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Old 12-06-2014, 18:05   #1
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Greetings!

Hello all! I'm new to this site & was hoping for some information.

In a nutshell, I have been invited by a friend to do about a month-long sailing/diving adventure in the Eastern Caribbean. We will start in Nassau & wend our way down, finishing in Antigua. He has purchased a 30' sailboat, & a small runabout. His plan is to moor the boat in sheltered areas, then use the runabout to traverse to dive locations. My problem is there will be no one on the sailboat ( or the runabout ) while we are off diving.

It would be possible to tow the smaller craft with us ( we plan shallow dives only - no deeper than 60' ). My main worry is the sailboat & all our possessions therein - do I have cause for concern? Seems to me those of a criminal bent could come along & help themselves!

My friend has sailed/dived the Caribbean for years & assures me that leaving the boat unattended is not an issue, but I would appreciate other experienced Caribbean Sailor's opinions.

I thank you in advance for your kind assistance.

Regards,
D121D
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Old 12-06-2014, 18:11   #2
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Re: Greetings!

I had an outboard chained to my boat and it did a disappearing act. Don't think where you are is different. People are everywhere who want something at a bargain price.
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Old 12-06-2014, 18:20   #3
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Re: Greetings!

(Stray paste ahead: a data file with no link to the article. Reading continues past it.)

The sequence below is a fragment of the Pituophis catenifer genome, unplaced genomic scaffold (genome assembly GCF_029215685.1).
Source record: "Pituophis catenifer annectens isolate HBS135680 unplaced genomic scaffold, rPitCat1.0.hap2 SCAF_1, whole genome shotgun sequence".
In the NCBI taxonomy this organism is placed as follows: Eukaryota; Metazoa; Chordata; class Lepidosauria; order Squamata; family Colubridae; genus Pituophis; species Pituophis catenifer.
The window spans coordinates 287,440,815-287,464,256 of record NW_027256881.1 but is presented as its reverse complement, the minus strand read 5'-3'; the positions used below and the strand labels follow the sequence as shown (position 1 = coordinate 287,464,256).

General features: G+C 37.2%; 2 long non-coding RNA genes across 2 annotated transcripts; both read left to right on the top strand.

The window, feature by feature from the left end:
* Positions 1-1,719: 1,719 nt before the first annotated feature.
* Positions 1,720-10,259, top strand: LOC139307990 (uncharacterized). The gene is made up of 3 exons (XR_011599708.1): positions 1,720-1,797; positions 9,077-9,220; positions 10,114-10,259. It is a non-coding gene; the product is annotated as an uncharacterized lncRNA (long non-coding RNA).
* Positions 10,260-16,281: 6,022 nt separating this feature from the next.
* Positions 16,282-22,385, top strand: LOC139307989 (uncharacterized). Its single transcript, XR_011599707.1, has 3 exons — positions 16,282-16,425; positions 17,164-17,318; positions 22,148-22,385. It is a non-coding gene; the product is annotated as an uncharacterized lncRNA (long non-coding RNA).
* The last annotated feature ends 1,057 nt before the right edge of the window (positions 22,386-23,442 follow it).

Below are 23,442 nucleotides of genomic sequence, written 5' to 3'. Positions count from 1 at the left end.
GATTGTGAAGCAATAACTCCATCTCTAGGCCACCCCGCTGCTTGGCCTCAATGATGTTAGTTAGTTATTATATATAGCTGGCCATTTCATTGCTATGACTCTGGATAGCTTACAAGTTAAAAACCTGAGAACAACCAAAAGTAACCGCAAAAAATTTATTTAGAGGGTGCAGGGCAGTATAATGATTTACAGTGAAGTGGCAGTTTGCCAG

Quote:
Originally Posted by Adventurebound View Post
I had an outboard chained to my boat and it did a disappearing act. Don't think where you are is different. People are everywhere who want something at a bargain price.

Yes indeed, I can well imagine. I'm not sure there is a lock/chain/cable made that can withstand a good pair of 4' bolt cutters. I guess I could leave my laptop at home, but I still need to hide my wallet, passport, phone etc.

Then there is the unpalatable thought that they just might sail the boat away.

Would you know if leaving your vessel to go off diving is in common practice??

Regards,
D121D
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Old 13-06-2014, 09:32   #4
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Re: Greetings!

Leaving the vessel during the day to go [shopping, sightseeing, diving, visiting other boats, etc.] is the boater's equivalent to someone on land leaving their home to do the same things. And, just as at home, one will lock up behind oneself.
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Old 13-06-2014, 12:08   #5
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Re: Greetings!

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Originally Posted by Zanshin View Post
Leaving the vessel during the day to go [shopping, sightseeing, diving, visiting other boats, etc.] is the boater's equivalent to someone on land leaving their home to do the same things. And, just as at home, one will lock up behind oneself.

Thank you for that. Any idea what percentage of boats are broken into despite "locking the front door when they left?"

D121D
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Old 13-06-2014, 15:58   #6
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Re: Greetings!